A key difference between the signal processing performed by the DNC logic 217 (and 227) described in the previous section 3 and that shown in FIG. 12 is that the DNC logic 217, 227 performs dithered requantization of the digitized residue in order to simplify the averager hardware. The 10-bit random sequence added to the digitized residue is used as a dither sequence. See A. B. Sripad and D. L. Snyder, “A necessary and sufficient condition for quantization errors to be uniform and white,” IEEE Trans. Acoust. Speech Signal Processing, vol. ASSP-25, pp. 442–448, October 1977. See also R. M. Gray and T. G. Stockham Jr., “Dithered quantizers,” IEEE Trans. Inform. Theory, vol. 39, no. 3, pp. 805–812, May 1993.

To the extent that it well approximates a white random sequence that is uniformly distributed over its 1024 possible values and is independent of r1[n], it can be shown that the output of the three-level quantizer in the first stage DNC logic 217 is given by r′1[n]=r1[n]+u[n]; where u[n] is a white random sequence that is uncorrelated with r1[n]. The DNC logic 217 shown in FIGS. 3–5 and presented in Section 3 calculates each dk,r[N] using: d k , r [ N ] = i = 0 N - 1 r 1 [ n 0 + i ] · s k , r [ n 0 + i ] i = 0 N - 1 s k , r [ n 0 + i ] ( 14 )
instead of equation (10). Since u[n] is uncorrelated with r1[n], and therefore with each sk,r[n], it follows from the arguments above that the dk,r[N] sequences given by equation (14) converge to the same values as those given by equation (10). However, the convergence rate is somewhat slower because the u[n] sequence gives rise to a term in equation (14) that converges to zero at a finite rate and this term is not present in equation (10).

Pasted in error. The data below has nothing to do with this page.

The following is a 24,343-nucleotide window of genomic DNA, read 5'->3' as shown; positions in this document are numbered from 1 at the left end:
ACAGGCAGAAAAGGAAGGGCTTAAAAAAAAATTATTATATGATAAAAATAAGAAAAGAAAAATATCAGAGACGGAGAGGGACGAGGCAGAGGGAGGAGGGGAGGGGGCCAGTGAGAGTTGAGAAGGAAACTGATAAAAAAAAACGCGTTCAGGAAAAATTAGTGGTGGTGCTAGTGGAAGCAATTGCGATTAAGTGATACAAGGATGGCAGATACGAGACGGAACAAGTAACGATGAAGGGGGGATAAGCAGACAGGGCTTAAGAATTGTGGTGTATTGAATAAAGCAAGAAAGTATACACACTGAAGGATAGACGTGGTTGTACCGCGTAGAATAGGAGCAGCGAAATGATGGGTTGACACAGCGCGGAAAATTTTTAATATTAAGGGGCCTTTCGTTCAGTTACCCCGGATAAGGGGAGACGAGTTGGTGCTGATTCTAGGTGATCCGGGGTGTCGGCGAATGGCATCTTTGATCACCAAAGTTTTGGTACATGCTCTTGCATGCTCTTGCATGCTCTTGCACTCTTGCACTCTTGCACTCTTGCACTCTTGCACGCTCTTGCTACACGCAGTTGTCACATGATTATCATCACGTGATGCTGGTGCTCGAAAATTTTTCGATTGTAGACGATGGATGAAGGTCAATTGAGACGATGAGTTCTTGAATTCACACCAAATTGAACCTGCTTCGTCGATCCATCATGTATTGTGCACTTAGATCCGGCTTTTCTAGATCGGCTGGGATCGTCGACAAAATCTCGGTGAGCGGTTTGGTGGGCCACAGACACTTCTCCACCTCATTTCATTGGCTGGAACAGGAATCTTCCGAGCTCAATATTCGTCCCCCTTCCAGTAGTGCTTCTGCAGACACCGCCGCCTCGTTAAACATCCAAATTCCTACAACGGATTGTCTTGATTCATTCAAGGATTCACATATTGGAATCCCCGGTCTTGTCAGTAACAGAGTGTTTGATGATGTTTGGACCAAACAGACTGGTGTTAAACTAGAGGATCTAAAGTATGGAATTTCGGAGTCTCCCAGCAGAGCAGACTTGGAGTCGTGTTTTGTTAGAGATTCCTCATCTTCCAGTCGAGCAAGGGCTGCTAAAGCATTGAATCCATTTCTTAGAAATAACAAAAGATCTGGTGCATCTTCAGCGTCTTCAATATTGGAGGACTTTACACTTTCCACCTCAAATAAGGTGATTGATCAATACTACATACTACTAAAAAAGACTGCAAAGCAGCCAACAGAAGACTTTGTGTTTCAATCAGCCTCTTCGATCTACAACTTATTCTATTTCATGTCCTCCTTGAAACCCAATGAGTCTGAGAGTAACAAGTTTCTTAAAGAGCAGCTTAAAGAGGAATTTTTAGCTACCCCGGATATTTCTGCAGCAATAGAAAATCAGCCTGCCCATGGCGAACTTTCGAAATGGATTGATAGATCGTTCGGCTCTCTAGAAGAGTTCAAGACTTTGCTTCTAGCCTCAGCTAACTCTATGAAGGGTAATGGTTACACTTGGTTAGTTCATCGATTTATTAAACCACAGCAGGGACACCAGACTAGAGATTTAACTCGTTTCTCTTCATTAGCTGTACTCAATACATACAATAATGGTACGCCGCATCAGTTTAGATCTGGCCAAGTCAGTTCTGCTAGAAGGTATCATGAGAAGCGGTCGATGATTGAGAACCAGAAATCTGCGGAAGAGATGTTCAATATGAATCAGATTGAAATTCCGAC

The only other difference between the signal processing performed by the DNC logic 217 (and, equivalently, 227) described in the previous section 3 and that shown in FIG. 12 is that the DNC logic 217, 227 does not calculate the dk,r[N] values for ever-increasing values of N, so perfect convergence does not occur. Instead, in every contiguous set of sample-times during which |sk,r[n]|=1 exactly M=225 times, the corresponding DNC averager calculates dk,r[N] as given by equation (14). The output of the averager is preset to zero, and is not updated until the first M samples for which |sk,r[n]|=1 have occurred. Once the M samples have occurred, the averager updates its output register with the calculated value of dk,r[N] and begins averaging the next set of input values. Thus, the actual number of samples, N, in each set over which the averager calculates dk,r[N] is a function of the sk,r[n] sequence. The reason for this design choice is that M is the value that determines the accuracy with which dk,r[N] approximates −γ·Δk,r as described above.